An external badge of womanhood, breasts symbolize femininity, nurturance and love. They have been written about for centuries by poets and authors, painted and photographed, and revered in films and music for decades. And yet, they also can bring devastating news to thousands of women every year when they hear the words, “You have breast cancer.”
Breast cancer is the leading cause of cancer among women and the second leading cause of cancer-related deaths. Great strides have been made in diagnosis and treatment in the past two decades. With the adoption of screening mammography and increased public awareness, many women now find breast cancer in its earliest stages, often before it becomes invasive. Early breast cancer usually does not cause pain. In fact, when breast cancer first develops, there may be no symptoms at all. But as the cancer grows, it can cause changes that women should watch for:
- A solid or irregular lump in the breast
- Any changes in texture of the skin or breast tissue
- Changes in the size of the breast
- Dimpling of skin around the breast
- Painless thickening in the breast
- Nipple retraction or deviation
- Asymmetry of the breast (not proportional)
- Scaling of skin on nipple or areola
- Thickened skin or prominent pores with swelling and redness of the breast
- Bloody or abnormal discharge from nipple
- Ulceration of the breast
See your physician immediately if you have any of these symptoms. Most often, they are not cancer, but it is important to check with your physician so any problems can be diagnosed and treated as early as possible.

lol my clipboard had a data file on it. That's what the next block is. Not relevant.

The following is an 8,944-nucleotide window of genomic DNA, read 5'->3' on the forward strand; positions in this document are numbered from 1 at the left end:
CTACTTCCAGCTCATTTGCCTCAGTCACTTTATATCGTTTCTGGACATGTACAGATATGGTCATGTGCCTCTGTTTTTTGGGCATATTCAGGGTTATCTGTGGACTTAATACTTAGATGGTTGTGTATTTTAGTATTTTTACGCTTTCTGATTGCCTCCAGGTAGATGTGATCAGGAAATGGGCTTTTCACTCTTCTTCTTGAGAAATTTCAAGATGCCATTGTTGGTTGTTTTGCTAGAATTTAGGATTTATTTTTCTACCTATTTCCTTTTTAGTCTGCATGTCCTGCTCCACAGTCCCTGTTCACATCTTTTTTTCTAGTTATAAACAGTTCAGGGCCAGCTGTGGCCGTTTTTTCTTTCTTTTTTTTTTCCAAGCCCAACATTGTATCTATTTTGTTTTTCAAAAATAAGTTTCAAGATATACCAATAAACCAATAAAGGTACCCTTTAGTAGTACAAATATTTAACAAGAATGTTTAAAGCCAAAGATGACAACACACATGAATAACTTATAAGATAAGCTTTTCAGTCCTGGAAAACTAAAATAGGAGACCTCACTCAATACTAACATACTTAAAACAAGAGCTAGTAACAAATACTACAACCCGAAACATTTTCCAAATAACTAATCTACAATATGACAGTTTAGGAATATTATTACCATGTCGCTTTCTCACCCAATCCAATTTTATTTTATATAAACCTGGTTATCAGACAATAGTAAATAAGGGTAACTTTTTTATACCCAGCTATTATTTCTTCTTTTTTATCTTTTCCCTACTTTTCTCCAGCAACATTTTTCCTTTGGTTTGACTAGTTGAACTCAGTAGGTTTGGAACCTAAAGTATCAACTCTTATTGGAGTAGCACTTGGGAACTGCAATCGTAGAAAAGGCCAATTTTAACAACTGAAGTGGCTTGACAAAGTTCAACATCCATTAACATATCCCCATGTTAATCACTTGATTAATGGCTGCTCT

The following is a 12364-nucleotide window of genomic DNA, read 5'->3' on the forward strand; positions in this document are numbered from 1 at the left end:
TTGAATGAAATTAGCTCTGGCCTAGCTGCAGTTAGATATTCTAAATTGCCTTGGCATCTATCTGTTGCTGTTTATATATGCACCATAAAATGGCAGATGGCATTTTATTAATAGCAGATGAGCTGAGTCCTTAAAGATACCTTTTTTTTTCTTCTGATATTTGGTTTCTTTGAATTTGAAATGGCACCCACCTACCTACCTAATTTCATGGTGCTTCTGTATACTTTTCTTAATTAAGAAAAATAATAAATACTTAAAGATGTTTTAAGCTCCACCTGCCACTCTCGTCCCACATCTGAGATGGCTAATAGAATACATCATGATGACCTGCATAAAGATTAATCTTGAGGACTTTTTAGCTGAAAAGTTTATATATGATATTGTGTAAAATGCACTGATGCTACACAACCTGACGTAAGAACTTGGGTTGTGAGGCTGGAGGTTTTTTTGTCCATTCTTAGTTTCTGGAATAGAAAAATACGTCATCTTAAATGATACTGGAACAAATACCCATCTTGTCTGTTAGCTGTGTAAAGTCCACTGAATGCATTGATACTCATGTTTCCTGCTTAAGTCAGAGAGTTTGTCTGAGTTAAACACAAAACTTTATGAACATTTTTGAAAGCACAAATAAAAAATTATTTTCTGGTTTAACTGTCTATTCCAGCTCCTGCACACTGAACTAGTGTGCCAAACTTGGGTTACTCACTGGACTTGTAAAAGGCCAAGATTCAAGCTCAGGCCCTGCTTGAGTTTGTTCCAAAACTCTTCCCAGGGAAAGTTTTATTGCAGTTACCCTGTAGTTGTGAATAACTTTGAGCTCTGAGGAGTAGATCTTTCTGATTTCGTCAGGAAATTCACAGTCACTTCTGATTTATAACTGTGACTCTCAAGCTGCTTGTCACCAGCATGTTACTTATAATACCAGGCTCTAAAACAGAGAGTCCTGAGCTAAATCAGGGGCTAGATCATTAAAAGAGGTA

If diagnosed with breast cancer, women have numerous options for the surgical management of breast cancer – from breast-conserving surgery to skin- and occasionally nipple-sparing mastectomy with immediate reconstruction.
UofL Physicians – Surgical Oncology is dedicated to helping our patients make informed decisions. We understand that there can be tremendous confusion and anxiety among newly diagnosed breast cancer patients. With multiple treatment options available, it can be difficult to navigate through a confusing maze of specialists and advice. Working with experts in medical and radiation oncology at the Brown Cancer Center, we focus on the needs of each patient and simplify the process.
If you haven’t talked to your doctor about your breast health, use this awareness month as a reminder to schedule an appointment. And it wouldn’t hurt to remind others to do the same.